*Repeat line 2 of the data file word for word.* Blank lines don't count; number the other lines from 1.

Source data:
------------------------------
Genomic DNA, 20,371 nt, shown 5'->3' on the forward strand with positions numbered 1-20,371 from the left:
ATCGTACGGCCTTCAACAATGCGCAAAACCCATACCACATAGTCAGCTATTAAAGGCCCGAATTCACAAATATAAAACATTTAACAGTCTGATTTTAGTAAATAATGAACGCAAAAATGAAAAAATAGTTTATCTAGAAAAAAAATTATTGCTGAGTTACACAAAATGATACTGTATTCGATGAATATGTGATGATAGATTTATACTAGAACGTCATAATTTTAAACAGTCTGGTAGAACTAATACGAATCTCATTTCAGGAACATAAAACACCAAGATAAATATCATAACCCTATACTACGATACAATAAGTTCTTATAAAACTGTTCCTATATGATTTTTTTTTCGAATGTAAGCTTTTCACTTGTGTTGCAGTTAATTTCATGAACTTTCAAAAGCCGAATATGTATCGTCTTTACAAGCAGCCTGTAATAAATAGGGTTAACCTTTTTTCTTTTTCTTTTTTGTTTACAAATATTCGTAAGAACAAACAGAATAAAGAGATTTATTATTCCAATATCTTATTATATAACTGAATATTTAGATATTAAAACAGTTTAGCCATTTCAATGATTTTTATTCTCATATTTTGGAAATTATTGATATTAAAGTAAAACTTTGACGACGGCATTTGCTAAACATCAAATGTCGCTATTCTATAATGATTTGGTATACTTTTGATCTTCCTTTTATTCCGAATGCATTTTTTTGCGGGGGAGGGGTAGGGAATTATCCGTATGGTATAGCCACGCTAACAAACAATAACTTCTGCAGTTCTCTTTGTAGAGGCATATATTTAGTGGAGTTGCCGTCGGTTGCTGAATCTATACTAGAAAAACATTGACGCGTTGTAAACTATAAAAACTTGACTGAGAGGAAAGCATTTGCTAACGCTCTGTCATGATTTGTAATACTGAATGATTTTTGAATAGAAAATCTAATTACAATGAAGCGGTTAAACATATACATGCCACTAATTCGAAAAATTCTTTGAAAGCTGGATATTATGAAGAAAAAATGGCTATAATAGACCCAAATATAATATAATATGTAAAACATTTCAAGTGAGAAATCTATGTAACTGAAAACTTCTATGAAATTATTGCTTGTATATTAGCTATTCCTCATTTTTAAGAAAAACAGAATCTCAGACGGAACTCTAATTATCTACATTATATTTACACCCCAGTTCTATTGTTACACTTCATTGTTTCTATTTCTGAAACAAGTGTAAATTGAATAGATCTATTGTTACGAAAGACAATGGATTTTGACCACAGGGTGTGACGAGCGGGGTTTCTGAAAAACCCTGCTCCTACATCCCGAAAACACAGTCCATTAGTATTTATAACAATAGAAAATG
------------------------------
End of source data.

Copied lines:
ATCGTACGGCCTTCAACAATGCGCAAAACCCATACCACATAGTCAGCTATTAAAGGCCCGAATTCACAAATATAAAACATTTAACAGTCTGATTTTAGTAAATAATGAACGCAAAAATGAAAAAATAGTTTATCTAGAAAAAAAATTATTGCTGAGTTACACAAAATGATACTGTATTCGATGAATATGTGATGATAGATTTATACTAGAACGTCATAATTTTAAACAGTCTGGTAGAACTAATACGAATCTCATTTCAGGAACATAAAACACCAAGATAAATATCATAACCCTATACTACGATACAATAAGTTCTTATAAAACTGTTCCTATATGATTTTTTTTTCGAATGTAAGCTTTTCACTTGTGTTGCAGTTAATTTCATGAACTTTCAAAAGCCGAATATGTATCGTCTTTACAAGCAGCCTGTAATAAATAGGGTTAACCTTTTTTCTTTTTCTTTTTTGTTTACAAATATTCGTAAGAACAAACAGAATAAAGAGATTTATTATTCCAATATCTTATTATATAACTGAATATTTAGATATTAAAACAGTTTAGCCATTTCAATGATTTTTATTCTCATATTTTGGAAATTATTGATATTAAAGTAAAACTTTGACGACGGCATTTGCTAAACATCAAATGTCGCTATTCTATAATGATTTGGTATACTTTTGATCTTCCTTTTATTCCGAATGCATTTTTTTGCGGGGGAGGGGTAGGGAATTATCCGTATGGTATAGCCACGCTAACAAACAATAACTTCTGCAGTTCTCTTTGTAGAGGCATATATTTAGTGGAGTTGCCGTCGGTTGCTGAATCTATACTAGAAAAACATTGACGCGTTGTAAACTATAAAAACTTGACTGAGAGGAAAGCATTTGCTAACGCTCTGTCATGATTTGTAATACTGAATGATTTTTGAATAGAAAATCTAATTACAATGAAGCGGTTAAACATATACATGCCACTAATTCGAAAAATTCTTTGAAAGCTGGATATTATGAAGAAAAAATGGCTATAATAGACCCAAATATAATATAATATGTAAAACATTTCAAGTGAGAAATCTATGTAACTGAAAACTTCTATGAAATTATTGCTTGTATATTAGCTATTCCTCATTTTTAAGAAAAACAGAATCTCAGACGGAACTCTAATTATCTACATTATATTTACACCCCAGTTCTATTGTTACACTTCATTGTTTCTATTTCTGAAACAAGTGTAAATTGAATAGATCTATTGTTACGAAAGACAATGGATTTTGACCACAGGGTGTGACGAGCGGGGTTTCTGAAAAACCCTGCTCCTACATCCCGAAAACACAGTCCATTAGTATTTATAACAATAGAAAATG